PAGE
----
Helen Oloroso – took her first bike ride since breaking her wrist – 12 miles!
 
Sargent at Arms – interviewed Jackie Mack
 
  • Most memorable Rotary moment: As prospective member, she was inspired by all we do. 
  • Something we did not know about her – She adopted her three children from Russia.
Attempted to stump us with a question about a cartoon character in a fictitious national park – Yogi Bear in Jellystone Park.  Try again!! 
 
Program – Skokie Holocaust Museum
 
Speaker: Neal Goodfriend – Skokie Museum Docent
 
Neal is a lifetime Chicago resident and grew up on the southeast side of Chicago in Jeffrey Manor. He graduated from Bowen High School in South Chicago in 1971, college at University of Illinois Chicago with a degree in History and Political Science in 1975, and Law School at DePaul University in 1978. He was a prosecutor for 29 years for the Attorney General of Illinois and the State's Attorney of Cook County and was also a criminal defense attorney  for five years.  He began his training to become a docent at the Illinois Holocaust Museum and Education Center in November 2017 and was certified docent April 2018.
 
He began by speaking about the relevance of the Museum in today’s world.  The goal of the Museum is never to forget the Holocaust. It is worth noting that the State of Illinois is the only state mandating the inclusion of the Holocaust in school curriculums.  As an educational museum, there have been 150,000 visitors, including 62,000 students, touring the Museum last year. 
 
A significant part of the Museum is the stories told by the Holocaust survivors.  Many of their stories have been permanently saved and are used to educate visitors using holograms that are activated by Museum docents on tours. 
 
The Nazis came to power legitimately in 1933.  During the period from 1933 to September 1, 1939, the Nazis worked to eject Jews from Germany.  Most countries, including the U.S., would not take them.  On September 1, 1939, Hitler changed the policy to killing Jews instead of getting them out of Germany.  That started the Holocaust for the Jews.  Others were actually interred in German concentration camps starting in 1933 but not Jews.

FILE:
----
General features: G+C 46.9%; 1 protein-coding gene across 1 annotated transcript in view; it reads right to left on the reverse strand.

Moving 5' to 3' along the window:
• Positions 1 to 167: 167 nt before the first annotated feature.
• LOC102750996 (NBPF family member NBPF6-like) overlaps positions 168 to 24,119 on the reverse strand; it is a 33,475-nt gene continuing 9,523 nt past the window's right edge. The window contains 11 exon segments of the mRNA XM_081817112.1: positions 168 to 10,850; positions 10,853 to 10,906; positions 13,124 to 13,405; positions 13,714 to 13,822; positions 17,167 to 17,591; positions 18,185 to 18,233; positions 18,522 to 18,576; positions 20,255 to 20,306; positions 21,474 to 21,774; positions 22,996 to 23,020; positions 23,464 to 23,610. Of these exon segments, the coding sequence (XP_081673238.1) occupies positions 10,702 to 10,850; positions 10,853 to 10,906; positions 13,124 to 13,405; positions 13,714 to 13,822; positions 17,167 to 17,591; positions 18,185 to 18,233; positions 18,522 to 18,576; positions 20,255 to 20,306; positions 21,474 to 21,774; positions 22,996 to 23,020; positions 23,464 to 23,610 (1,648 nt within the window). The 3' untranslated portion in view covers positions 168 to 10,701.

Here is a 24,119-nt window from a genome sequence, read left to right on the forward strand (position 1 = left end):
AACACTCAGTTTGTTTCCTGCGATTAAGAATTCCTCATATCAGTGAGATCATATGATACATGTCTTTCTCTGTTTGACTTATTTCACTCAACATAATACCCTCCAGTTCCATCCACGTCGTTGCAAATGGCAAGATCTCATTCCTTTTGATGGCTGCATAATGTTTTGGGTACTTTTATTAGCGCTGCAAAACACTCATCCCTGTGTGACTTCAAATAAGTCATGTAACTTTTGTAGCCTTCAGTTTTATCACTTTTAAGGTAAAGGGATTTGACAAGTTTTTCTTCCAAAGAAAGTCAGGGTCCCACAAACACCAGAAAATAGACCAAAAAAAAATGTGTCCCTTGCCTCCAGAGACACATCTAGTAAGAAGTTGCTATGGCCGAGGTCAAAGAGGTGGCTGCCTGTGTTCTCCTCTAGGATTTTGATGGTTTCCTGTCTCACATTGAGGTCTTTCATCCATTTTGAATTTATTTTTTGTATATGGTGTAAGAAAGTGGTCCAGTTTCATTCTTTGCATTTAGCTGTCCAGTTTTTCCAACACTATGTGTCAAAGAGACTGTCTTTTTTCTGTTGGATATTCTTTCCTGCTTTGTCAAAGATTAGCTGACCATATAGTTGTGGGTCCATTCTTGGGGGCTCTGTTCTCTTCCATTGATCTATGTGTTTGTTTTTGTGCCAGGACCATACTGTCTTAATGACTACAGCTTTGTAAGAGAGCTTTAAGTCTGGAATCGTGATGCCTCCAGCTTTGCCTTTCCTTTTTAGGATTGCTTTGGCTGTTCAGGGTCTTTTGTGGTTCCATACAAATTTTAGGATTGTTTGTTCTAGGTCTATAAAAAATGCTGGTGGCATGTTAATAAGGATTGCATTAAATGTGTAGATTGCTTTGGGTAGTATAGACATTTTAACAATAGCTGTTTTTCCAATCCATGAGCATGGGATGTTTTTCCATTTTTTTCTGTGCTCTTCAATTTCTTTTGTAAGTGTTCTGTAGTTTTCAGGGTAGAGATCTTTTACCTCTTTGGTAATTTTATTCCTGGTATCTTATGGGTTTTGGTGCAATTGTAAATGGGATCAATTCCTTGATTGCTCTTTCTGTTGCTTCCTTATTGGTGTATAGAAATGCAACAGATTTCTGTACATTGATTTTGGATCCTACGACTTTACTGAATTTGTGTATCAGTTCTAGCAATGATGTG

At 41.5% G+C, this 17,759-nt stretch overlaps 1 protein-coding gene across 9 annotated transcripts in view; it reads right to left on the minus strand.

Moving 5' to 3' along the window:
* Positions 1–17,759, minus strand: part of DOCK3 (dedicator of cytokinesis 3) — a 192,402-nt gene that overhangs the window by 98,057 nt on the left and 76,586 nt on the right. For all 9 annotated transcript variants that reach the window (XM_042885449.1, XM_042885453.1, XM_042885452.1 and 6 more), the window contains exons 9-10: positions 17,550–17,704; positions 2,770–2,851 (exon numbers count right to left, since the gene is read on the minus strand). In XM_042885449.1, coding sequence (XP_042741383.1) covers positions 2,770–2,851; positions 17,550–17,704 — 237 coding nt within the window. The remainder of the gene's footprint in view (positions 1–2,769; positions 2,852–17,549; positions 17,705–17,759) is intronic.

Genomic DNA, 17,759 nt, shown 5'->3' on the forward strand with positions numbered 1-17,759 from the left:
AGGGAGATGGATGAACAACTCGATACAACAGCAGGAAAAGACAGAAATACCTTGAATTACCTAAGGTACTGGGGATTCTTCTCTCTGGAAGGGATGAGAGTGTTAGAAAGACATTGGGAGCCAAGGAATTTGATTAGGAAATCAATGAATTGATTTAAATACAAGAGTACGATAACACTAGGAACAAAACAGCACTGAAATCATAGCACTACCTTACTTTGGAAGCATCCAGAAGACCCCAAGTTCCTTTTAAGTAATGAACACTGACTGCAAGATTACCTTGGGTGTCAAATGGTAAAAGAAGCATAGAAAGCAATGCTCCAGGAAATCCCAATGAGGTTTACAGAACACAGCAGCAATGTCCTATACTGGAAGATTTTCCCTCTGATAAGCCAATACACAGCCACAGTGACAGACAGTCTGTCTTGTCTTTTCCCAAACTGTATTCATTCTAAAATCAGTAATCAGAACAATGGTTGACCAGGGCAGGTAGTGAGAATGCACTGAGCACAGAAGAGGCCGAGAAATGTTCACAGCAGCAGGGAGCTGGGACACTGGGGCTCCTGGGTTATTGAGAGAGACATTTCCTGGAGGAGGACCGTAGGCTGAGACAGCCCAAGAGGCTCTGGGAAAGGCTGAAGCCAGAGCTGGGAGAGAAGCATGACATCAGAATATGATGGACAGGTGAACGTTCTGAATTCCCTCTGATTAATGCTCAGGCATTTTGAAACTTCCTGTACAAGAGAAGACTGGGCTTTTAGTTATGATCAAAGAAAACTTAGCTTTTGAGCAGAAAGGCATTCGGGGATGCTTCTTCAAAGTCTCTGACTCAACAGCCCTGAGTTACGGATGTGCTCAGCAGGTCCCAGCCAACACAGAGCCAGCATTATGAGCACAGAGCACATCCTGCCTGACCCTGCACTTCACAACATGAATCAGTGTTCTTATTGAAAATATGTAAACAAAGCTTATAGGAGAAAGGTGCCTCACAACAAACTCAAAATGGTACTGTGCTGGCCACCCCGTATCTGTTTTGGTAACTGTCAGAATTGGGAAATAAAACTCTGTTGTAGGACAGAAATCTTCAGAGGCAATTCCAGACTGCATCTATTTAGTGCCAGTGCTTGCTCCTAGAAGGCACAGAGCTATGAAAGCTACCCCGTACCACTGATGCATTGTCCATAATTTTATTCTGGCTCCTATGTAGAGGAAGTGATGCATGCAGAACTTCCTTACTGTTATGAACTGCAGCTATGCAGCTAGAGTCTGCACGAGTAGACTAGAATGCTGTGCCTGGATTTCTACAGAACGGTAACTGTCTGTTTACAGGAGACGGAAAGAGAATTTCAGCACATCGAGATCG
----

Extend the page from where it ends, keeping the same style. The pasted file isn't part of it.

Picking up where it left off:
Genocide is still with us.  The list includes Armenia, Cambodia, Darfur, Rwanda and, most recently, Myanmar.  This is why it is important to keep the Holocaust in our sights. 
   
Ann Searles asked about what to tell students about how to prevent holocaust events.  The response is to keep it local, prevent bullying, and so on.
 
Harold Bauer told the story of his sister and her singing group, the Seven Sisters.  She was the only one to survive after barely escaping a dragnet that caught the other six members who were later killed.  He found a picture of the Seven Sisters in his basement and sent it to an organization in Israel that collects all they can about the Holocaust.
 
Helen Oloroso talked about a significant find of taped stories from Holocaust survivors that is in the IIT archives.  The project was initiated by Dr. Sohair Wastawy when she was the Dean of Libraries at IIT.  Sohair became a good friend of Helen’s when they worked together at IIT; she is now the head of the Qatar National Library in Doha.  The archives can be found by going to the IIT website .
 
Neal Goodfriend and Kristin Brown
 
Guests and Milestones
 
Visiting Rotarians
 
Mary Bak – Assistant District 6440 Governor
Gary Knepper
 
Other Guests
 
Cassie Tingley – Exchange Student
Nancy Tarpey Cole – Friend of Speaker
Margee Minnis – Friend of Speaker
Paul Weber – Malu’s husband
 
Club Anniversaries
 
Gerry Baumann, 11 years
Harold Bauer, 12 years
Marisa Naujokas, 3 years
 
 
 
Sponsors